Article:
I and Thou Quotes

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I and Thou I and Thou by Martin Buber
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I and Thou Quotes Showing 1-30 of 48
“All real living is meeting.”
Martin Buber, I and Thou
“This is the eternal origin of art that a human being confronts a form that wants to become a work through him. Not a figment of his soul but something that appears to the soul and demands the soul's creative power. What is required is a deed that a man does with his whole being..”
Martin Buber, I and Thou
“Man wishes to be confirmed in his being by man, and wishes to have a presence in the being of the other….
Secretly and bashfully he watches for a YES which allows him to be and which can come to him only from one human person to another.

Martin Buber, I and Thou
“And if there were a devil it would not be one who decided against God, but one who, in eternity, came to no decision. ”
Martin Buber, I and Thou
“Mundus vult decipi: the world wants to be deceived.”
Martin Buber, I and Thou
“To look away from the world, or to stare at it, does not help a man to reach God; but he who sees the world in Him stands in His presence.”
Martin Buber, I and Thou
“Love is responsibility of an I for a You: in this consists what cannot consist in any feeling - the equality of all lovers..”
Martin Buber, I and Thou
“Feelings dwell in man; but man dwells in his love. That is no metaphor, but the actual truth. Love does not cling to the I in such a way as to have the Thou only for its " content," its object; but love is between I and Thou. The man who does not know this, with his very being know this, does not know love; even though he ascribes to it the feelings he lives through, experiences, enjoys, and expresses.”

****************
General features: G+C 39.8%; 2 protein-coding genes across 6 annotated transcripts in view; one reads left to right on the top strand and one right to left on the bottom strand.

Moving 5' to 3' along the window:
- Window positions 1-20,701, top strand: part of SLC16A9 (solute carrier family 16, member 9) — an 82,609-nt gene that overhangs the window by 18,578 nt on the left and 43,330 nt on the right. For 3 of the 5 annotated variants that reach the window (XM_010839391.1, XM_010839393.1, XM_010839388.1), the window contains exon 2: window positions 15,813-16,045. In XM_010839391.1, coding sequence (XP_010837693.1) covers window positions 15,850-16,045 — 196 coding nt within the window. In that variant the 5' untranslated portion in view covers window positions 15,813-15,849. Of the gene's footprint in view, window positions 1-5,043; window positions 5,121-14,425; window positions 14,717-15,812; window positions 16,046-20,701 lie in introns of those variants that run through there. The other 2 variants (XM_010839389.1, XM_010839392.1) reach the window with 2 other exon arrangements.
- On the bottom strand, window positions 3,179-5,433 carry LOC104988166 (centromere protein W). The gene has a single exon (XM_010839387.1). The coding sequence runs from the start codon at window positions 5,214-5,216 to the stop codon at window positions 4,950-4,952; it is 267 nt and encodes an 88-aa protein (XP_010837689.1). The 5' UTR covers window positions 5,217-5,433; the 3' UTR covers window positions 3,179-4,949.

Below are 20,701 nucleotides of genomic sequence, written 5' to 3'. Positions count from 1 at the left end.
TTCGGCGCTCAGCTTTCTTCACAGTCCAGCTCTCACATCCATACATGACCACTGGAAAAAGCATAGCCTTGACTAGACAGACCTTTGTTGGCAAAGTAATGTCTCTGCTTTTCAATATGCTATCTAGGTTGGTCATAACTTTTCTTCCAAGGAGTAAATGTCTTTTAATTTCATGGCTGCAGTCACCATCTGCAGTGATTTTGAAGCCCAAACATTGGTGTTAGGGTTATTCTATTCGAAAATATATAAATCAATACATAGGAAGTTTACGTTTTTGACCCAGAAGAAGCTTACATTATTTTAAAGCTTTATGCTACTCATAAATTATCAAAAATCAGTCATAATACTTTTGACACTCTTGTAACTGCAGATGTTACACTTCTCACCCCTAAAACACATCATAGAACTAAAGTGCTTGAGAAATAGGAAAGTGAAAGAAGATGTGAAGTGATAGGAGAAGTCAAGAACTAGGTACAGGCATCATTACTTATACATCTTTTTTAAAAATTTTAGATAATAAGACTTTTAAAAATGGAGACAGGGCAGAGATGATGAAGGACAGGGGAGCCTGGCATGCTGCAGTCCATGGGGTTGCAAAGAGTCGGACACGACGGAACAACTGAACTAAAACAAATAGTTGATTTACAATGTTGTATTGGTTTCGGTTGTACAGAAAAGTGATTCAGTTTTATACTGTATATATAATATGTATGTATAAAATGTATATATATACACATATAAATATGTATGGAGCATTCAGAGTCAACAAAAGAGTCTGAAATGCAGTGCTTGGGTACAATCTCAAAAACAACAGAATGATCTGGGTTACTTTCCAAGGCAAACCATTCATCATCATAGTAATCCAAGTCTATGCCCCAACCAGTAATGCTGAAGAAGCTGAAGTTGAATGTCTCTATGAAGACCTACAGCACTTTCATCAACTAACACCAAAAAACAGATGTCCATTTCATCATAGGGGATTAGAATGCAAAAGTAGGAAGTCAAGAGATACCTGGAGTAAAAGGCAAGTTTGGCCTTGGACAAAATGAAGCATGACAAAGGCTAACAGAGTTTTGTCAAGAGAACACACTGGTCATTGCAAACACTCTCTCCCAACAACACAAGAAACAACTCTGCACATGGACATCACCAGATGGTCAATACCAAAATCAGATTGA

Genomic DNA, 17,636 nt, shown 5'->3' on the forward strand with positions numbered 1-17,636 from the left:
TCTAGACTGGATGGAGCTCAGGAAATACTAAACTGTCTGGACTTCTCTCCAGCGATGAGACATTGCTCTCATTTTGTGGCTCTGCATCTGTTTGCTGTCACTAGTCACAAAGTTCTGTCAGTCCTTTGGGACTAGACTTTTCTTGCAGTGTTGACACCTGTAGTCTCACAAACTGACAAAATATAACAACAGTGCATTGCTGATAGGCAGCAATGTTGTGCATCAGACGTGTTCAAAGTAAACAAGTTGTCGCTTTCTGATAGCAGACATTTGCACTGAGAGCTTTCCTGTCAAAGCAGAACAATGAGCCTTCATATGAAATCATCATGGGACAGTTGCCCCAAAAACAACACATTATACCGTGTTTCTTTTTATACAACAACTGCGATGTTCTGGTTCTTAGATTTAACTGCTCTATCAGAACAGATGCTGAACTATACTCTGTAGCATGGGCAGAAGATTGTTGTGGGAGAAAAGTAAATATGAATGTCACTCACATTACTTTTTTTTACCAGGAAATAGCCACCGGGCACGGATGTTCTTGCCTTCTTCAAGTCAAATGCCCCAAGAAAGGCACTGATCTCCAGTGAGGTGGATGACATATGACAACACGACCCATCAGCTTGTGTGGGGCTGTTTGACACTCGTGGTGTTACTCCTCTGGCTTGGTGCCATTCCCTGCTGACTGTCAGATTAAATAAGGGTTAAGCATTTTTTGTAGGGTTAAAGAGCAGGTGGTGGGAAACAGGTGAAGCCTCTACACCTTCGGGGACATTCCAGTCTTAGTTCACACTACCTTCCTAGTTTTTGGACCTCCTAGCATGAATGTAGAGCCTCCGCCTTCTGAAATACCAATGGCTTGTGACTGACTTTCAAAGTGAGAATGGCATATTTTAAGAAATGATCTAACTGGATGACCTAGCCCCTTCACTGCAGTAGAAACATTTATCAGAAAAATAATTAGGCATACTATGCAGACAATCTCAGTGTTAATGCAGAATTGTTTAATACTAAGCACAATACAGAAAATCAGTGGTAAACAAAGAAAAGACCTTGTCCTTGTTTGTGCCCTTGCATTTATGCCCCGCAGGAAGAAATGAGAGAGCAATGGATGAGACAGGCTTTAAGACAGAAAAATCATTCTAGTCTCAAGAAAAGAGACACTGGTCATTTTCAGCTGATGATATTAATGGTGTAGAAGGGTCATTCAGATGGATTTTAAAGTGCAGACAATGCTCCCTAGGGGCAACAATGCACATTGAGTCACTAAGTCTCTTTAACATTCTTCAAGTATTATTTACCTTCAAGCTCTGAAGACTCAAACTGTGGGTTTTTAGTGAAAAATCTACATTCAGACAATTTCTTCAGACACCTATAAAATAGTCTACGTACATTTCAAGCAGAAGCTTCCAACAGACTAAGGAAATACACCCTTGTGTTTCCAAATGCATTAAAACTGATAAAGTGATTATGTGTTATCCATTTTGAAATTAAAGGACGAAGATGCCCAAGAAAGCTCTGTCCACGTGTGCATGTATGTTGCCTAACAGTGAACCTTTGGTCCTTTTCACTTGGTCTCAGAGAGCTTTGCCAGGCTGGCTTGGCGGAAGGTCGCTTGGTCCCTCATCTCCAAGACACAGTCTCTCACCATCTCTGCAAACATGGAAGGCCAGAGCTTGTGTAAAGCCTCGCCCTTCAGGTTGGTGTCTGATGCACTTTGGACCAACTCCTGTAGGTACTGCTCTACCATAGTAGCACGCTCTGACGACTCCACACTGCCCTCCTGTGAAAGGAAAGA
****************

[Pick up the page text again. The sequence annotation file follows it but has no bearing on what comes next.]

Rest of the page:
Martin Buber, I and Thou
tags: love
“No purpose intervenes between I and You, no greed and no anticipation; and longing itself is changed as it plunges from the dream into appearance. Every means is an obstacle. Only where all means have disintegrated encounters occur.”
Martin Buber, I and Thou
“As I actualize, I uncover.”
Martin Buber, I and Thou
“Inscrutably involved, we live in the currents of universal reciprocity.”
Martin Buber, I and Thou
“Feeling one "has"; love occurs.”
Martin Buber, I and Thou
“Dialogic is not to be identified with love. But love without dialogic, without real outgoing to the other, reaching to the other, the love remaining with itself - this is called Lucifer.”
Martin Buber, I and Thou
“As long as the firmament of the You is spread over me, the tempests of causality cower at my heels, and the whirl of doom congeals.

The human being to whom I say You I do not experience. But i stand in relation to him, in the sacred basic word. Only when I step out of this do I experience him again. Experience is remoteness from You.”
Martin Buber, I and Thou
“-- What, then, does one experience of the You?
-- Nothing at all. For one does not experience it.
-- What, then, does one know of the You?
-- Only everything. For one no longer knows particulars.”
Martin Buber, I and Thou
“Nothing can doom man but the belief in doom, for this prevents the movement of return.”
Martin Buber, I and Thou
“It was from Buber’s other writings that I learned what could also be found in I and Thou: the central commandment to make the secular sacred.”
Martin Buber, I and Thou
“What is manifold is often frightening because it is not neat and simple. Men prefer to forget how many possibilities are open to them.”
Martin Buber, I and Thou
“Whoever says You does not have something; he has nothing. But he stands in relation.”
Martin Buber, I and Thou